Sectional Titles

Old hat

When sectional titles were introduced in 1971, the intention was to address the shortcomings of the share blocks' property-holding format and it was predicted that sectional titles would replace share blocks at a fast rate.

Sectional titles certainly gave property development an astounding injection of energy and it quickly overshadowed share blocks as the preferred development format. Many existing share block buildings were converted and the vast majority of new apartment developments were sectional title schemes. The attraction of sectional titles vis-à-vis share blocks mainly consisted in the possibility of raising mortgage finance, which opened the market to buyers unable to pay cash. The fact that sectional titles conferred real ownership, compared to mere shareblocking in a company, was also seen as a compelling argument in the thinking of potential purchasers.

Also, it soon became apparent that the sectional title model was a very flexible development vehicle for purposes other than housing.

In Natal (as it then was) conversion of existing share block schemes to sectional titles was slowed down by three factors, namely (i) the longer history of share blocks in the province, (ii) the high percentage of temporary holiday (share block) accommodation existing there, and (iii) the fact that many share block schemes were based on leasehold, which made such schemes unsuitable for conversion.

The advantages of sectional titles over share blocks as a development model became somewhat cliché and went largely unchallenged until recently. The fact that share blocks do offer certain advantages has again been put under the spotlight by the upsurge in so-called 'fractional ownership' of late. It has brought an awareness of the fact that, particularly for leisure accommodation, share blocks present some real advantages. These may be summarised as follows:

  • The establishment of the legal sub-structure of a share block scheme is less costly and quicker than for a sectional title scheme.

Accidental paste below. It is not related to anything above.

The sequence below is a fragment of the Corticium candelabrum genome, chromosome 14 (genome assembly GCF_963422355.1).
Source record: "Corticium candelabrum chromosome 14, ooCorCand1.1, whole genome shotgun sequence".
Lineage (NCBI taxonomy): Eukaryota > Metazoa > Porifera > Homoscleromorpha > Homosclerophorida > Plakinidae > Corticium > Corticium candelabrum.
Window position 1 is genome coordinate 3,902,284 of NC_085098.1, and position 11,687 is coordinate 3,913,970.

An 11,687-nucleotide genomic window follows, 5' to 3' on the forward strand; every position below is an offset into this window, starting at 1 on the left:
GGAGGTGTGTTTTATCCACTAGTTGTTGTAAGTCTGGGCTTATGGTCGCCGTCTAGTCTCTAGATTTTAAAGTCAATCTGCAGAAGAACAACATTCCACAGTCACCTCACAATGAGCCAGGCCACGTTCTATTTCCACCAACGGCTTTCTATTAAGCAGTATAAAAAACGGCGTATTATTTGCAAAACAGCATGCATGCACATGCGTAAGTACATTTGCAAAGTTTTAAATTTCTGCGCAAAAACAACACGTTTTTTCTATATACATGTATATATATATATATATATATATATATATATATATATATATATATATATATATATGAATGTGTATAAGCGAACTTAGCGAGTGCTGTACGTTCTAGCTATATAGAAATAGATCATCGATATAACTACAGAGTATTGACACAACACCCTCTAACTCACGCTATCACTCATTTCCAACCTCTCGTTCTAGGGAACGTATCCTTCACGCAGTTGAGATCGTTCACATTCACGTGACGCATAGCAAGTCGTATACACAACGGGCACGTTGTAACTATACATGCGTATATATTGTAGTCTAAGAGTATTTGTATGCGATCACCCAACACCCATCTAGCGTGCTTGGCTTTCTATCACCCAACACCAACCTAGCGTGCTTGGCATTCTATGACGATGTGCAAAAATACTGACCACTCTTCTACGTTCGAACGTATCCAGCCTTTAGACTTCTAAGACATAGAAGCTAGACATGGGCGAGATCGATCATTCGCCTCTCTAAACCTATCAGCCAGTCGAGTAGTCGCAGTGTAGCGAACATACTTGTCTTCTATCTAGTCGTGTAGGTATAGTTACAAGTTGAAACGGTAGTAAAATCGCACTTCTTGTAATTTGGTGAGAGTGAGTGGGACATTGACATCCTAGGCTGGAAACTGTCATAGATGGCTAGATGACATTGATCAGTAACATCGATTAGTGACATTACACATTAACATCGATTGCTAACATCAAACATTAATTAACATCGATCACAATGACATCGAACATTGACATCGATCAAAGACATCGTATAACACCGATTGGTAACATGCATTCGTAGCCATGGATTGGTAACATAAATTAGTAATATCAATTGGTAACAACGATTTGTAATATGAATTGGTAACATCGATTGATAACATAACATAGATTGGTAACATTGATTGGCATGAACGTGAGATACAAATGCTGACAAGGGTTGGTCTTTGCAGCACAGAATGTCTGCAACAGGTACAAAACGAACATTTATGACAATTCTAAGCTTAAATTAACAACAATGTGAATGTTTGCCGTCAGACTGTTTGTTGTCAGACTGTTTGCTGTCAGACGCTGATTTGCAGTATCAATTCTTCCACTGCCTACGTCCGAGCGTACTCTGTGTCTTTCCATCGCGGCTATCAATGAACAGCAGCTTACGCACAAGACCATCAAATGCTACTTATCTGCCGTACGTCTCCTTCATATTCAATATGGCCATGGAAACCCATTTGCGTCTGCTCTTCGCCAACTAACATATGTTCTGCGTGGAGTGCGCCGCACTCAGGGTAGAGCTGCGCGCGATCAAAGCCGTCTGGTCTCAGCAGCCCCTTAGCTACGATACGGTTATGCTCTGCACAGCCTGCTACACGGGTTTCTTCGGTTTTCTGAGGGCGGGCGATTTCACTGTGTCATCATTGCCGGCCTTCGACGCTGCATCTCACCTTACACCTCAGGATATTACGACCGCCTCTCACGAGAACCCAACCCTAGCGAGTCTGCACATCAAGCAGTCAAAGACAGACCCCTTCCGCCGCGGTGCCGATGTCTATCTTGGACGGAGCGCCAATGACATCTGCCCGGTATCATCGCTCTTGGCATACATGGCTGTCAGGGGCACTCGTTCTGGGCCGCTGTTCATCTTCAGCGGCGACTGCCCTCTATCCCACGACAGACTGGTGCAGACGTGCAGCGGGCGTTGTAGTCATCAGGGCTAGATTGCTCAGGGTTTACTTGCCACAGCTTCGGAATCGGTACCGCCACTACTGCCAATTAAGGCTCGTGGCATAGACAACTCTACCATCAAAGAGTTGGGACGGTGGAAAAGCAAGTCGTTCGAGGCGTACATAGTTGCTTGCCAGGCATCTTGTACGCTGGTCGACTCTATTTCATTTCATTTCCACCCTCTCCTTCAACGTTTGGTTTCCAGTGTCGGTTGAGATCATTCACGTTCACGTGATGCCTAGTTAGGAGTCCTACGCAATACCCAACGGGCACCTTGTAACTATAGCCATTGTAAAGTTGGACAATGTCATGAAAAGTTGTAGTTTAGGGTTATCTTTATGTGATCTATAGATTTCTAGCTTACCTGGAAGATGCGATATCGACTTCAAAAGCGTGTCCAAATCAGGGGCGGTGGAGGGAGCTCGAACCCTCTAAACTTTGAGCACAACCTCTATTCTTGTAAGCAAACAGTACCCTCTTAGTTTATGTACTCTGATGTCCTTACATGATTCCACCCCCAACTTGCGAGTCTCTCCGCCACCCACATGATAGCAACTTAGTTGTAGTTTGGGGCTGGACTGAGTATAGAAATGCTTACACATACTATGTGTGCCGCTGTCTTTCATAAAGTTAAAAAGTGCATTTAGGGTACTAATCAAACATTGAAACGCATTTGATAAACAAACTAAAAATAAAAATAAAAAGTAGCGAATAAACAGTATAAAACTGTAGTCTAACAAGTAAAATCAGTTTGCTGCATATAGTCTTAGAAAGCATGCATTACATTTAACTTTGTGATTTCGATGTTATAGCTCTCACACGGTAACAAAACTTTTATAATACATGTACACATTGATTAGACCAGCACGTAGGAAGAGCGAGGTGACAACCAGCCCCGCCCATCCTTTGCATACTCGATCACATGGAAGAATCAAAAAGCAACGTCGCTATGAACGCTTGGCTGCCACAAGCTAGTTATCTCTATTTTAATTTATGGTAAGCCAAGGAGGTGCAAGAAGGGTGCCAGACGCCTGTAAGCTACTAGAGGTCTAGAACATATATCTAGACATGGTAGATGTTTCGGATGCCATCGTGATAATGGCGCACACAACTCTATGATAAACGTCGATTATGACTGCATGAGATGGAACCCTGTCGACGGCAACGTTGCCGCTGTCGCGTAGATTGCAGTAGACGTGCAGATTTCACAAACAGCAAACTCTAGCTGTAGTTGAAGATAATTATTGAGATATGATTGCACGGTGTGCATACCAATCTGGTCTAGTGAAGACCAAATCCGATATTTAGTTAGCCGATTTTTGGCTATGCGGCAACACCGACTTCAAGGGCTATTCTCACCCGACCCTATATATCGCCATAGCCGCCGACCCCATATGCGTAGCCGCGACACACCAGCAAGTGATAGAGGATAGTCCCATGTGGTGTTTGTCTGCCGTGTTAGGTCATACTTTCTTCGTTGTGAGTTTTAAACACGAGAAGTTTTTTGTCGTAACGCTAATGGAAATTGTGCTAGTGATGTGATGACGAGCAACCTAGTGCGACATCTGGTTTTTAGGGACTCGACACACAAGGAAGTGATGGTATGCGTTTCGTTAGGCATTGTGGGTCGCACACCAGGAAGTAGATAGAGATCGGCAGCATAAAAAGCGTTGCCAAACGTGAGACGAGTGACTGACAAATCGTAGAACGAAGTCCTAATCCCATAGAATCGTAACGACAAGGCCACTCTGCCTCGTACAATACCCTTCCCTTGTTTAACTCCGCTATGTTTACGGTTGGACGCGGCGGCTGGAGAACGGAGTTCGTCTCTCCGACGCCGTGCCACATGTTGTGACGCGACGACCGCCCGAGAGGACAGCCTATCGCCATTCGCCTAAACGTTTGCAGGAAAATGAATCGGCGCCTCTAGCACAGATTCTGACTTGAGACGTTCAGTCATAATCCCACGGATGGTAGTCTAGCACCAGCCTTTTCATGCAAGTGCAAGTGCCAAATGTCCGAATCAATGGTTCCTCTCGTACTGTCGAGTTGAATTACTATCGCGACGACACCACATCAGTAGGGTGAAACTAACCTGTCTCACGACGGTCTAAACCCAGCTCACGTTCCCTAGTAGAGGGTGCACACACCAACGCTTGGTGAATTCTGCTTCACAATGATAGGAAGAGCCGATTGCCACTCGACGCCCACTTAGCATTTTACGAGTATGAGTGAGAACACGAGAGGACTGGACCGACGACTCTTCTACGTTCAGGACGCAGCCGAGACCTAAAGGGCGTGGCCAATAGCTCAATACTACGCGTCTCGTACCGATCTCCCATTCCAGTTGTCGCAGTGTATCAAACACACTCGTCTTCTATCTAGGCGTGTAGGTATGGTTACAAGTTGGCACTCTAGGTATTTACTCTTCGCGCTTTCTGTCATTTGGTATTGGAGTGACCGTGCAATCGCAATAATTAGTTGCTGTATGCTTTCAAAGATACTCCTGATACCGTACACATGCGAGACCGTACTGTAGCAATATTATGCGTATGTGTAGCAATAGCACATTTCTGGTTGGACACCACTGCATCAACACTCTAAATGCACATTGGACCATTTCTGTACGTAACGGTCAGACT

• A developer may use the proceeds of sales of shares to develop the scheme, and even to purchase the land or building, which diminishes or sometimes eliminates the need for borrowed development capital, allowing a less costly end product due to the interest factor.
  • Registered ownership of the land on which a scheme is established, is not required a share block scheme may be based on leasehold.
  • A single share block scheme may be established on several pieces of land which need not be contiguous.
  • Real ownership, such as sectional title ownership, burdens owners with more obligations and commitments than shareholding in a share block company. In respect of leisure accommodation this is often seen as an advantage of share blocks.
  • The flexibility of share blocks makes them more suitable for time-share schemes.
  • The fact that bond finance is not obtainable for share blocks is perceived by some as a 'selectivity benefit' for existing owners.
  • Transfer procedures may be cheaper, particularly when a substantial loan obligation exists.
  • By utilising share blocks within a sectional title scheme, complex structures may be achieved which could accommodate divergent interest groups on one piece of land.

Despite certain warnings, the so-called 'fractional ownership' industry appears to be expanding at a rate of knots. In the majority of 'fractional ownership'- schemes, a combination of share blocks and timesharing is utilised. Whilst the use of the term 'ownership' is misleading and the legal integrity of some schemes may be doubtful, share blocks do offer the developer and purchasers real advantages in this type of leisure accommodation, and it may be successfully linked to time-sharing arrangements, provided that it is done correctly.

Share blocks have recently emerged as a useful device to facilitate certain developments in compliance with emerging policies and legislation, in terms of which provision must be made for benefits to previously disadvantaged individuals. This is particularly true in respect of rural/agricultural developments, which combine upmarket leisure accommodation with education, training, employment, profit-sharing, and housing benefits for members of local communities. Such schemes present interesting challenges and exciting possibilities for both investment and social development.

It would seem that we have not yet seen the end of the potential role of share blocks as a property- holding format.

Republished with permission from SA Deeds Journal

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